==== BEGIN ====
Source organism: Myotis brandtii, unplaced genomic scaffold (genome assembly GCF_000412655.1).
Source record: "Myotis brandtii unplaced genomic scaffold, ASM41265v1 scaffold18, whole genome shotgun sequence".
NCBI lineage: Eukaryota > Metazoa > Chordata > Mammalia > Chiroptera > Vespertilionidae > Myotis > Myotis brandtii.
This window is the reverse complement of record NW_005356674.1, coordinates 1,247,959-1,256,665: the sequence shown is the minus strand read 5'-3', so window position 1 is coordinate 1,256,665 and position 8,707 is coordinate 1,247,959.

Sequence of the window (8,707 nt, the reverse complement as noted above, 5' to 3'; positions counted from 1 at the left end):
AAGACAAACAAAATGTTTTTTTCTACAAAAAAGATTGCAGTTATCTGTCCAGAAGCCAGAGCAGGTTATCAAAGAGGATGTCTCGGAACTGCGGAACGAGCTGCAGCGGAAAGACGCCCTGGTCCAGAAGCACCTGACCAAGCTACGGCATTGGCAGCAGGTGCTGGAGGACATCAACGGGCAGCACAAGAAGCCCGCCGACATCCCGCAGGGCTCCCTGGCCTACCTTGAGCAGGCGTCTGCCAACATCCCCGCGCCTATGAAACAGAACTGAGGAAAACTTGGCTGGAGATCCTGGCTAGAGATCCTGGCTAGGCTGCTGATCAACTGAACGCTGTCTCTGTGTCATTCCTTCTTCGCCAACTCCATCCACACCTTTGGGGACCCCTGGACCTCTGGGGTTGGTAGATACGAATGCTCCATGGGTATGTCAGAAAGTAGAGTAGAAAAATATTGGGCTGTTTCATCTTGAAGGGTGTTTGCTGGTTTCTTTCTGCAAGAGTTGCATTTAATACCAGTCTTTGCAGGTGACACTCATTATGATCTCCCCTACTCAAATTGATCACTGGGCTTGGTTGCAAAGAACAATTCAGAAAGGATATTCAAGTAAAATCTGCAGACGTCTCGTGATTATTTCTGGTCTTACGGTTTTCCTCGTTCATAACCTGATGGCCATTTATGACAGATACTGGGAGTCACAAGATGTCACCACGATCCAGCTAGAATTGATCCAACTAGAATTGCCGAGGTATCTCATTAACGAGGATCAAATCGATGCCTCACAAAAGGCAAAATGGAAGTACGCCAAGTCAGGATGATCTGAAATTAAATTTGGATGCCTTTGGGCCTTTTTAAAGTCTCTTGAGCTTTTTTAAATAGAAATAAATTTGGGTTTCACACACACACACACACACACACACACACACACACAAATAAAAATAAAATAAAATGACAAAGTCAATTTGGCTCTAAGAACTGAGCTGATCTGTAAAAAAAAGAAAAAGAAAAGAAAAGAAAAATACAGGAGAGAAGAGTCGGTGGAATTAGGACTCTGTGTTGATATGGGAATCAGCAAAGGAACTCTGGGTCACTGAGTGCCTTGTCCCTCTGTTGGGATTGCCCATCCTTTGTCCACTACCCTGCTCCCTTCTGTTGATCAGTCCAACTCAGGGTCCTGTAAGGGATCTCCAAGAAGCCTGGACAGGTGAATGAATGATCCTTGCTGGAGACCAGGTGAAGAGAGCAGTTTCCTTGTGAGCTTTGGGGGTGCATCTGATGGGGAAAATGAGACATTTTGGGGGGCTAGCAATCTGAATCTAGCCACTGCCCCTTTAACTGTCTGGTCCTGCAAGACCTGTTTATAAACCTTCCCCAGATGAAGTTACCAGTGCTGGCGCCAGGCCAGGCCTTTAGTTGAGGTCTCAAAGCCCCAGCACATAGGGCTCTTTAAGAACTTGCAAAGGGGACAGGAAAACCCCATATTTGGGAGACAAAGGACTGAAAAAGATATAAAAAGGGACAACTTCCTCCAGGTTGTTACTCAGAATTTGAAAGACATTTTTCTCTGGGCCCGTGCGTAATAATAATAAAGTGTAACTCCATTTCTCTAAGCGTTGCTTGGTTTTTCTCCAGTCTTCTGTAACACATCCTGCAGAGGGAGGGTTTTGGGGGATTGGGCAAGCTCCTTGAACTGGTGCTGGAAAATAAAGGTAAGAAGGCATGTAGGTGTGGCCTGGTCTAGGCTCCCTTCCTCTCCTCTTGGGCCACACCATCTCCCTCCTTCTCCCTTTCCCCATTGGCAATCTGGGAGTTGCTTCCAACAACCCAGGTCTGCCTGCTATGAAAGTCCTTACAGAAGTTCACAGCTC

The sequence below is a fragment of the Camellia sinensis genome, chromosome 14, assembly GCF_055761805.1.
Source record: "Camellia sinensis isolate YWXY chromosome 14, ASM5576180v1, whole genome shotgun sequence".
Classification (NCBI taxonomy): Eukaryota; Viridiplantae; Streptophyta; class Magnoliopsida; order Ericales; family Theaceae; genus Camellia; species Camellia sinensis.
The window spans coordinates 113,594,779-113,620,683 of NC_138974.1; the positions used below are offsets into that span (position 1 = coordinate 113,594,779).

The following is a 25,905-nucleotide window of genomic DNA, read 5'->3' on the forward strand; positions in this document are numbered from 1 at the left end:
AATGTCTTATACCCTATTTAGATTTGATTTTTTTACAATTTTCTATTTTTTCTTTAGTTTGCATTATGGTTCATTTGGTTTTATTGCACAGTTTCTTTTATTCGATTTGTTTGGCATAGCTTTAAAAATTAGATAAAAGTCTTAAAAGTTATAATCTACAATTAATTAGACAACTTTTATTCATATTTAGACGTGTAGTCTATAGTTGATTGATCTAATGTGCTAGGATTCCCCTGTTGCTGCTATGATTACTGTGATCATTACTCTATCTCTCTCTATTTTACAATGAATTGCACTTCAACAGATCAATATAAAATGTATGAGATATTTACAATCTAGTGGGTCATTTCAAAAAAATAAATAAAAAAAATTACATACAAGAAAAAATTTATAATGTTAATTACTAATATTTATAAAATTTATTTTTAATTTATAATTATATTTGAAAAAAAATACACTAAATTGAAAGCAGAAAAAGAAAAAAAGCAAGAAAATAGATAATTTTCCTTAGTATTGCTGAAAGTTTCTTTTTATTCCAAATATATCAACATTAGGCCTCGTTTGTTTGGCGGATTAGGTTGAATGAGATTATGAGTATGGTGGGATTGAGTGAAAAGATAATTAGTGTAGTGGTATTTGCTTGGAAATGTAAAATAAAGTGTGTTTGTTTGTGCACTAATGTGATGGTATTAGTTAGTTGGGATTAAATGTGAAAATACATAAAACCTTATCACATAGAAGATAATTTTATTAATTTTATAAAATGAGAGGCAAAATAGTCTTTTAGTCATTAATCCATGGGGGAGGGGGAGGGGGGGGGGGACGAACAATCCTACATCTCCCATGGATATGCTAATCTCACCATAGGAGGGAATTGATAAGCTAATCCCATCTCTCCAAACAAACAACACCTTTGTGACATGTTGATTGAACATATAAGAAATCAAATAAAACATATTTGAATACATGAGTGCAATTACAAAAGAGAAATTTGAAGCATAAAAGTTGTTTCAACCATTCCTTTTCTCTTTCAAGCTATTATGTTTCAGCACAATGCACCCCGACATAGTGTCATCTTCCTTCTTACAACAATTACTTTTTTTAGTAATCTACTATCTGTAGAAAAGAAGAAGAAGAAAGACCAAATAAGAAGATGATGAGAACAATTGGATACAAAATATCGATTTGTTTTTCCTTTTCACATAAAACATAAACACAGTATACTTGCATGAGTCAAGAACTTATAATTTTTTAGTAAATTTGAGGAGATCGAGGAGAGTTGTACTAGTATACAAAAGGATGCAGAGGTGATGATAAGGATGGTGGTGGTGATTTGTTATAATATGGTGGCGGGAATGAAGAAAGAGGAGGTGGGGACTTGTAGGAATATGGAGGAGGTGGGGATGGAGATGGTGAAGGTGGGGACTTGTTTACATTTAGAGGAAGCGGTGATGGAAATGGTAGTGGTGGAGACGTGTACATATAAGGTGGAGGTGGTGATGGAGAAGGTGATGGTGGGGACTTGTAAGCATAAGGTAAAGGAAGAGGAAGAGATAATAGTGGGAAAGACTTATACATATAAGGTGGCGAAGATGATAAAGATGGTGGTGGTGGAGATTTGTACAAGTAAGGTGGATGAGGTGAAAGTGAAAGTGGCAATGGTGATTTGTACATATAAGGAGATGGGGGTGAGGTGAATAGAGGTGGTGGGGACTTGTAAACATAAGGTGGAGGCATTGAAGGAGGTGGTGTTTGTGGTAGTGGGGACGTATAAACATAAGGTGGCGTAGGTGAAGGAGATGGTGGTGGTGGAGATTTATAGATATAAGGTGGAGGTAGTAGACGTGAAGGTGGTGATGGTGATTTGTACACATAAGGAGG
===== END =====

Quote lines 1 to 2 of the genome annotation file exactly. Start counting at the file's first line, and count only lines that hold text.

Source organism: Myotis brandtii, unplaced genomic scaffold (genome assembly GCF_000412655.1).
Source record: "Myotis brandtii unplaced genomic scaffold, ASM41265v1 scaffold18, whole genome shotgun sequence".